Harry T. Burn ratifies Women's Suffrage

Annie69 By Annie69, 5th Sep 2015 | Follow this author | RSS Feed
Posted in Wikinut>Writing>History

American women started fighting for the right to vote in 1848, but it wasn't until 1920 that the 19th Amendment made that happen. See what role Harry T. Burn played in its ratification.

Before 1919

Long before Congress passed the 19th Amendment, long before America freed the slaves, women were fighting for their right to vote. The first Women's Rights Convention was held in Seneca Falls, New York, in 1848, but three Constitutional Amendments would be passed and ratified before Congress would suggest an amendment granting women's suffrage.

Finally, in 1878, such an amendment was introduced into Congress. It failed.

After three more amendments were passed by Congress and ratified by the states, other attempts at women's suffrage were introduced. The first one failed in 1918, but on June 4, 1919, the 19th Amendment was passed by Congress. The battle, however, was not over. It was still necessary for ¾ of the states to approve, or ratify, the Amendment.


There were 48 states in the Union at the time and ratification would require the approval of 36 of them. Although 15 states already allowed women the right to vote, ratification would not be easy.

The first three states—Illinois, Michigan, and Wisconsin—ratified the Amendment in less than a week, but by March 22, 1920, only 35 had approved women's suffrage. Not only that, but eight states had changed the wording on the bill. Not only did they not approve it, they voted to reject it.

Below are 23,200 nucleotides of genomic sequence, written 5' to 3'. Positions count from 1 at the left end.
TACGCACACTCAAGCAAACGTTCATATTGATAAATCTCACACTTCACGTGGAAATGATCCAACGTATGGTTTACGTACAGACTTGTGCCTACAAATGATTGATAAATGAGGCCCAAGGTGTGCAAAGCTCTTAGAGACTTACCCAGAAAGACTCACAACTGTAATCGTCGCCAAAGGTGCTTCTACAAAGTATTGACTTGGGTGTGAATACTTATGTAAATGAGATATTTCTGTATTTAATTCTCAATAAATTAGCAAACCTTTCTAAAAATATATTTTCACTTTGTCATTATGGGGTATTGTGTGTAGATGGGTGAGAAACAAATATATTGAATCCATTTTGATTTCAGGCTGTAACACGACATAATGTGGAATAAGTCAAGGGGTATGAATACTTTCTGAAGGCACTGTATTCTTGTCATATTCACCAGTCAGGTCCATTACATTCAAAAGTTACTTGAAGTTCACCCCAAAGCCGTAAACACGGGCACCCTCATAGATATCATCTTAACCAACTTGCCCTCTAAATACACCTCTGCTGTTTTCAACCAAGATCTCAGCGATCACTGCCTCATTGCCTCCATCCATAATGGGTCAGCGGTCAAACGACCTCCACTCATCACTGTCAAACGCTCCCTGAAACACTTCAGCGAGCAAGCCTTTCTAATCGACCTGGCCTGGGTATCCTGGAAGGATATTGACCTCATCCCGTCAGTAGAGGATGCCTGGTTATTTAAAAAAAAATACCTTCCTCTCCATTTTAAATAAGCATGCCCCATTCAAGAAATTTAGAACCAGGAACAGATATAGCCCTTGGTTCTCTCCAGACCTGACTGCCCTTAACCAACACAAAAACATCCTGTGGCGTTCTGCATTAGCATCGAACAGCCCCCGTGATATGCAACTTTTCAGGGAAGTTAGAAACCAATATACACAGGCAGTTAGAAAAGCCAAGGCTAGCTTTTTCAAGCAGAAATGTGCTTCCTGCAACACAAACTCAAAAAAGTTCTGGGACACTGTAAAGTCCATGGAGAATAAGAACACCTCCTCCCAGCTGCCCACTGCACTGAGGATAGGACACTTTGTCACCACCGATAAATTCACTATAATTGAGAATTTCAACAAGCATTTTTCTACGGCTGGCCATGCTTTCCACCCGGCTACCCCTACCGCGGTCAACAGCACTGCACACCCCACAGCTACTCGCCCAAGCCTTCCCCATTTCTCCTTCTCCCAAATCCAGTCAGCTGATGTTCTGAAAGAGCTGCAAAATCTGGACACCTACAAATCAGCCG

Harry Burn

Harry Thomas Burn was born in Tennessee on November 12, 1895. The youngest member of the state legislature when elected in 1918, he was serving his first term in office when the 19th Amendment came before Tennessee for ratification in August 1920.

There were many heated debates and arguments. Burn had decided to vote against the Amendment but, on the morning of August 18, 1920, he received a letter from his mother asking him to vote yes. The vote was 48-48 when the last vote, Burn's, was called for. Following his mother's request, he voted for the Amendment and, consequently, was responsible for ratifying the 19th Amendment and giving women the right to vote.


19Th Amendment, Harry Thomas Burn, Tennessee, Womens Suffrage

Meet the author

author avatar Annie69
History column appears weekly in local newspaper. Also news, human interest, and pictures. My fiction and poems have appeared in literary anthologies and I've written 3 novels

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author avatar Carol Roach
6th Sep 2015 (#)

great article, I did a series on the suffragists,

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author avatar Annie69
6th Sep 2015 (#)

Thanks, how many pieces and which people? Was it on here? I'll have to look

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